Doing telehealth sessions with older patients who have siblings or partners in the room can really distract them… from the session and lose vital engagement.
Some patients don’t seem to give you their full attention from my experience and that is a big problem for adherence.
If the patient didn’t quite hear me or process the information… family members jumping in and communicating to them can really overwhelm them from my experience so far.
This is something I need to improve on. I’ve reflected on one particular case and I’ll be posting it in my Mentorship group shortly.
Losing the attention of the patient and authority, is a downhill battle.
14) Going from higher to lower loads works just as a well as going from lower to higher for assessments
During the assessment, while in the Mentorship I teach finding a baseline level of load tolerance from little load to higher increments… I had to reverse engineer with going higher levels of loading in the assessment and come back down.
For example, rather than using a muscle testing style movement that I use to check coordinative abilities… we had to go straight to a lunge or higher level loading such as my hamstring load tolerance test.
If they couldn’t pass then we’d go backwards rather than working forwards all the time in the clinic.
I don’t think either way is best, and I think both are useful.
15) My exercise cues have improved even more
While sometimes with some of my exercises… I might guide my patients with my hands… I found doing telehealth that my cues got better and my words got clearer.
16) The low back muscles still need some load tolerance
This one was huge for me. I spend most my time helping the low back to relax, usually indirectly through lengthening the diaphragm or hands on treatment.
While I was able to help a lot of patients as usual, some needed that little bit more. When I started to put submaximal levels of load through iliocostalis for example, I say big changes in the ribcage movement that I didn’t see before.
I’ve been guilty of spending too much time on the other side of the ribcage. I’ve since developed a step by step graded exposure plan for iliocostalis and it’s really making a big difference to a lot of patients day to day lives.
I would have never got this (or got it this quickly) without this situation.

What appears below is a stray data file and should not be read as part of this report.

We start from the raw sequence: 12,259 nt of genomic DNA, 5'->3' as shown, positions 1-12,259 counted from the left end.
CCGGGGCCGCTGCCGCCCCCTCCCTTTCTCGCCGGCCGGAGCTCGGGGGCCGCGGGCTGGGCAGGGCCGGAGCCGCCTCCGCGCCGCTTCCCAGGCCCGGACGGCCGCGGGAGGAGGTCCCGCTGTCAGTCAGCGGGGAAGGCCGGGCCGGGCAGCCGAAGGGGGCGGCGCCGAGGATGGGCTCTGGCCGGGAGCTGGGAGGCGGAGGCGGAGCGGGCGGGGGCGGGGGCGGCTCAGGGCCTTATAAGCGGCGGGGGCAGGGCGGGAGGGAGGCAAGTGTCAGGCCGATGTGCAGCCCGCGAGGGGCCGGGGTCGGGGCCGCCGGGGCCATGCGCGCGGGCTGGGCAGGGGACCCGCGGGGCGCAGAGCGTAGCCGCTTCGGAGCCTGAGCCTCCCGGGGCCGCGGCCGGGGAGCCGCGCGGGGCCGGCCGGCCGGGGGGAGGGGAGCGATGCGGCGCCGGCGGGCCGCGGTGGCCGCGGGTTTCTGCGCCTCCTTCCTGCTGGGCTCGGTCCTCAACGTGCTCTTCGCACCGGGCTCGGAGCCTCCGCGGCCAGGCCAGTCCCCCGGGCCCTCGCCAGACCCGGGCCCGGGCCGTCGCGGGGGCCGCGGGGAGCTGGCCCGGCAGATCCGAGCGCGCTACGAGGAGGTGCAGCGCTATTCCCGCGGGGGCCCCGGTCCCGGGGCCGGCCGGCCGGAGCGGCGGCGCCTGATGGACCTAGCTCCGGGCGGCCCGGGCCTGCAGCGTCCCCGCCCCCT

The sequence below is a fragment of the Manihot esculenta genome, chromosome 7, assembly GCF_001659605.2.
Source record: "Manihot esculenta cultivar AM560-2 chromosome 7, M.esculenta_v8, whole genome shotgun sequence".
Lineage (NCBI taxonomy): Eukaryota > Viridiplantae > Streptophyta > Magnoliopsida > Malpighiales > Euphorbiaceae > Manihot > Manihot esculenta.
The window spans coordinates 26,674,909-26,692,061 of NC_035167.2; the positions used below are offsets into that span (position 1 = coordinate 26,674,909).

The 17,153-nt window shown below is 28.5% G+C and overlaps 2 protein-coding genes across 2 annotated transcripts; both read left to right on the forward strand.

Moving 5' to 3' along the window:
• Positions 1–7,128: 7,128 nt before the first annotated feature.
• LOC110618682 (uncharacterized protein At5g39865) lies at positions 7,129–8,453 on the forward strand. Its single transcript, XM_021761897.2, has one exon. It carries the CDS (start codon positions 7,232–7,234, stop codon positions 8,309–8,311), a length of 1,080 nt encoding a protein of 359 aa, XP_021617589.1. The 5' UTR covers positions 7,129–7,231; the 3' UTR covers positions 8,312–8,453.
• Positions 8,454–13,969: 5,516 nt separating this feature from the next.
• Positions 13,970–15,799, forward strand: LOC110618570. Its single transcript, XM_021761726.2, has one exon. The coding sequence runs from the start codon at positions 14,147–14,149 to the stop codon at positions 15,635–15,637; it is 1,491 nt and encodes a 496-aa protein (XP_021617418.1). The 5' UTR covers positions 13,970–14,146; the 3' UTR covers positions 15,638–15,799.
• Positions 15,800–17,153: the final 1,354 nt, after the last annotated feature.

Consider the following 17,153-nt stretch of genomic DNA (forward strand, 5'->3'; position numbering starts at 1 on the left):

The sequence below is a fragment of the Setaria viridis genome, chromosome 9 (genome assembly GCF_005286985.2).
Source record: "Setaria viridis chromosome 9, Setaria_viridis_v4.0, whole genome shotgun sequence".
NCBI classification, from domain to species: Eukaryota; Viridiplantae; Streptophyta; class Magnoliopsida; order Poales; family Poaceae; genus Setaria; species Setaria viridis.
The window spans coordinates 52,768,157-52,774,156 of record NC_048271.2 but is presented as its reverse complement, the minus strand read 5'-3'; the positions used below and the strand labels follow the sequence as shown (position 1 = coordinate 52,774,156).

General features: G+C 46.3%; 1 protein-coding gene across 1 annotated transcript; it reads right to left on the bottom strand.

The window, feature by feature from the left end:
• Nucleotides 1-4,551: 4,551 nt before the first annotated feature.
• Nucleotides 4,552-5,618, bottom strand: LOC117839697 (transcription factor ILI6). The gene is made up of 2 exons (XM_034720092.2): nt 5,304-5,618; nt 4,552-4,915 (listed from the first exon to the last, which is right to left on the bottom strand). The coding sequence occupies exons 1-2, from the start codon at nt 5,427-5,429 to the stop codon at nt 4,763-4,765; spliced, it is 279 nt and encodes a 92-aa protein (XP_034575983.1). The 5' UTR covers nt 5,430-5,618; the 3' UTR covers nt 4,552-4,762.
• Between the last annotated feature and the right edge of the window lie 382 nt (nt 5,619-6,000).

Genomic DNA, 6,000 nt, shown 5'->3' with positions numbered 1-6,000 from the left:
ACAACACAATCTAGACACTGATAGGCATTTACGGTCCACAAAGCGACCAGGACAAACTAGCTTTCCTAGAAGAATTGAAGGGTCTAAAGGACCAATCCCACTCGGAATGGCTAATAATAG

17) Patients need a lot of reassurance when they feel their low back working
This was a byproduct of the previous lesson but wow. Some patients got so worried once they felt their low back muscles working. They naturally assumed it was a bad thing.
18) Telehealth kept my clinic breathing during the lockdown.
While revenue was seriously affected, telehealth allowed us to fight another day.
While the business will now be restructing it’s business model… telehealth will be a big part of that going forwards.
19) Telehealth is a great risk mitigation tool for your business.
I’ve said it before, the most dangerous number clinically or in business is one. Relying on one exercise, one technique, one way of income. Telehealth is a great way to risk mitigate your business.
I would encourage all therapists to consider keeping this service going… to help people feel this way of therapy is ‘normal’… in case something like this happens again.
20) Telehealth will really show you where you REALLY are at as a therapist.
With telehealth, there is no place to hide. You need to have a clarity in your mind about where the patient is and where they need to get to.
While I’m a big fan of structure and step by step systems that still allow for the individuality of the patient… the mentorship system came to the fore and took very little change for me.
Of course I needed to reassure therapists on my mentorship… and help them see how to adjust… and it was amazing to see how many therapists confidence grew so quickly.
21) Telehealth is going to change the quality and results in my own mentorship program
While you may have seen my clinical reasoning bootcamp on my Youtube page… Telehealth will help me further improve the Mentorship program .
It is so easy to record the sessions and share (with the patient’s permission of course) than in-person sessions.
The sessions I’ve had with people from all over the UK, Ireland and even Egypt… is great to show therapists how to apply the mentorship program in the real world.
I have over 12 cases from start to finish to share now with some many massive teaching points in each case. It’s really going to help therapists ‘understand’ on a new level.
This will help therapists get confidence and clarity even quicker.
Have a great day building people up 🙂
These are real cases that many of these lessons were learned.
Click the button below to take a look.